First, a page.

The Millennial Effect

(Lorenzo Gritti)
(Lorenzo Gritti)


There’s more to them than BuzzFeed, Lena Dunham and unemployment. The ascendant generation—those oft referred to as millennials—is affecting our national housing market, possibly permanently.

Battered by the financial crisis, environmentally conscious and not willing to commit to long-term investment in a property, millennials—defined by the U.S. Census Bureau as Americans between the ages of 18 to 34—are eschewing home ownership, in a departure from previous generations.

Now, developers are taking note, focusing on building rental buildings in order to meet increased demand. That has also triggered increased debt demand for mulitfamily construction and rehabilitation, analysts and researchers told Commercial Observer.

As a managing director at Walker & Dunlop, Fannie Mae’s largest partner in multifamily lending in the last three years, Brendan Coleman has witnessed firsthand how housing preferences have been changing. 

“I am 40, and when I got out of college all I wanted to do was to buy a house. It was the American dream,” Mr. Coleman said. “Today, everyone who is a little bit younger than me just doesn’t want to buy.”

Founded in 1937, Walker & Dunlop debuted on the public market in 2010 and since then it has aggressively expanded its lending business, acquiring competitors such as CWCapital in 2012 and Johnson Capital in 2014. Last year, Walker & Dunlop originated $11.4 billion of loans, up 35 percent from 2013.

The expansion was well timed with the recent growth of the multifamily market. The most impressive impact of the demographic changes, Mr. Coleman said, has been on the type of assets for which the company originates loans.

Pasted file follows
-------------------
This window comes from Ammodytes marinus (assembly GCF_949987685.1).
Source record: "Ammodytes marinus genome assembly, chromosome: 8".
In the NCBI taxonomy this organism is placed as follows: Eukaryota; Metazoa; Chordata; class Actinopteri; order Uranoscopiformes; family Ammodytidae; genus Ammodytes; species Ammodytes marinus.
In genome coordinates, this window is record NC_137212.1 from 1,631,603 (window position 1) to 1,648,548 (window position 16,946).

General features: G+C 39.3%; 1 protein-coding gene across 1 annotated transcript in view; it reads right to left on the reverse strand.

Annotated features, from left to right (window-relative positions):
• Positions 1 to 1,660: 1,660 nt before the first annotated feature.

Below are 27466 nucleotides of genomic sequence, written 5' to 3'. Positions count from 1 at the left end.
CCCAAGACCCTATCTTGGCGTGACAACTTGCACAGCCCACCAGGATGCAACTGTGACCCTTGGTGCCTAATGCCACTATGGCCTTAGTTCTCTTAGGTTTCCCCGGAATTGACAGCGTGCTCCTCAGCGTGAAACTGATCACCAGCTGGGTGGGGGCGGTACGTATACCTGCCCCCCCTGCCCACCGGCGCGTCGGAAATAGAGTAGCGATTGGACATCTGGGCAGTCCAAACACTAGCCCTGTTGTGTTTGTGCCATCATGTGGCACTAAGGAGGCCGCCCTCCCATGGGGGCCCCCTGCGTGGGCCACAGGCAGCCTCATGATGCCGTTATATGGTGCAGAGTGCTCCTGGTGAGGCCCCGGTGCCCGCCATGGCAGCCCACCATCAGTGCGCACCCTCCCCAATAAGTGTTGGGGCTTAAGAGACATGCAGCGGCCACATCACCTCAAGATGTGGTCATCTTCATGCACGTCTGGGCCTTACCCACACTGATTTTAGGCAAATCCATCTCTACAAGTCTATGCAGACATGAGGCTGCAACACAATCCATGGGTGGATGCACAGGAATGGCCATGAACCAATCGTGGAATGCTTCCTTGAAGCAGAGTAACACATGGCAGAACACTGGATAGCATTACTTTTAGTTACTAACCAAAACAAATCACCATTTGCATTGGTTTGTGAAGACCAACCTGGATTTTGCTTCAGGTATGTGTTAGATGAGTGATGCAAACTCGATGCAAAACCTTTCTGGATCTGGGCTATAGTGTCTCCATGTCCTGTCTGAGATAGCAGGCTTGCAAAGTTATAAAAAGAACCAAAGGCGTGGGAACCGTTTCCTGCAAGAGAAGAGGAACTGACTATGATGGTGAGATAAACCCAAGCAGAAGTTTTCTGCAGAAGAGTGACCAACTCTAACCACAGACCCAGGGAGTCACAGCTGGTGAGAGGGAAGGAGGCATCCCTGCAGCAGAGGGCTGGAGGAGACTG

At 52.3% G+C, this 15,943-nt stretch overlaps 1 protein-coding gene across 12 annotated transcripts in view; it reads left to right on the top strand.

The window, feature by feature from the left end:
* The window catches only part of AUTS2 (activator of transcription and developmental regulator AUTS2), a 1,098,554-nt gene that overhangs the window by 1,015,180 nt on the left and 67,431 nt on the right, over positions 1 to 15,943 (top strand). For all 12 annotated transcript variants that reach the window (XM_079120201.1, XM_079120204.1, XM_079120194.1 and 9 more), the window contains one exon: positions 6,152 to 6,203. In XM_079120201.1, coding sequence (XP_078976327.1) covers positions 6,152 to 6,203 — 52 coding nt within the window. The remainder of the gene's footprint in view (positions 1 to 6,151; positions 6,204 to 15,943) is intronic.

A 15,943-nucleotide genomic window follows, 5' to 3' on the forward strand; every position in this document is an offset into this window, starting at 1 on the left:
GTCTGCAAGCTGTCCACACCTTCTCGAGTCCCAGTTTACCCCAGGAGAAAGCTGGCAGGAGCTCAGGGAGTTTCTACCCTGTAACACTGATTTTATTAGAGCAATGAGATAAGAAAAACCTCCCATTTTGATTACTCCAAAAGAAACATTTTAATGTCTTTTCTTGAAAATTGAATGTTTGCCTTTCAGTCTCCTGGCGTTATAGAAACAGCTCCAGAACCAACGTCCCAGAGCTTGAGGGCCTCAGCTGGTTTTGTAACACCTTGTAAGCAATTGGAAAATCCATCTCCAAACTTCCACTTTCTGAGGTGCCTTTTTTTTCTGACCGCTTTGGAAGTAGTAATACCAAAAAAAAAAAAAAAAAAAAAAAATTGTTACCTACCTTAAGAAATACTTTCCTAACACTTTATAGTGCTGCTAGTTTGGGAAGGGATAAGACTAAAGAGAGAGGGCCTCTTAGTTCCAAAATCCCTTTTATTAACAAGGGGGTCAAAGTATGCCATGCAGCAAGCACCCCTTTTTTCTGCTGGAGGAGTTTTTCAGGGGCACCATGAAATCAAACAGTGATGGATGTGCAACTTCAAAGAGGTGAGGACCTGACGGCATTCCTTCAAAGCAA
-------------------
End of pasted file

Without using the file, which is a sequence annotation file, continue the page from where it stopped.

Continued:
Today, the majority of multifamily developments the company lends on are no longer in the traditional suburbs, but in urban centers that are well connected with mass transportation and in pedestrian friendly areas, to meet the needs of young people who don’t want a car (or can’t afford one), Mr. Coleman said. Millennials also tend to be respectful of the environment and to want to live near the office, he said.

“Demographics are a key component,” in the booming multifamily lending sector, said Jamie Woodwell, vice president at the Mortgage Bankers Association.

At the end of the fourth quarter of 2014, outstanding multifamily debt in the U.S. rose to $964 billion, up 2.5 percent, or $23.7 billion, from the third quarter of 2014 and up 6.6 percent, or $60 billion, from the fourth quarter of 2013, according to MBA’s data.

Rental vacancy rate reached its lowest point in over 20 years, just 7 percent, in the fourth quarter of 2014, according to the census. Meanwhile, homeownership dropped to 64 percent, the lowest since 1990. 

The financial crisis is a major factor in young people’s housing choices, said Steven Guggenmos, director of multifamily research at Freddie Mac. Financial constraints are the main factor, for renters aged 25 to 44, keeping them from buying, showed a Freddie Mac survey.

For the multifamily sectors of Fannie Mae and Freddie Mac, and their delegated underwriting and servicing lenders, this means more business. 

Fannie Mae provided $28.9 billion in financing to the multifamily market in 2014, up from $28.8 billion in 2013. Freddie Mac Multifamily funded $28.3 billion in new business volume in 2014, up 10 percent from 2013. And demand will remain strong through at least this year, according to Freddie Mac’s outlook for 2015.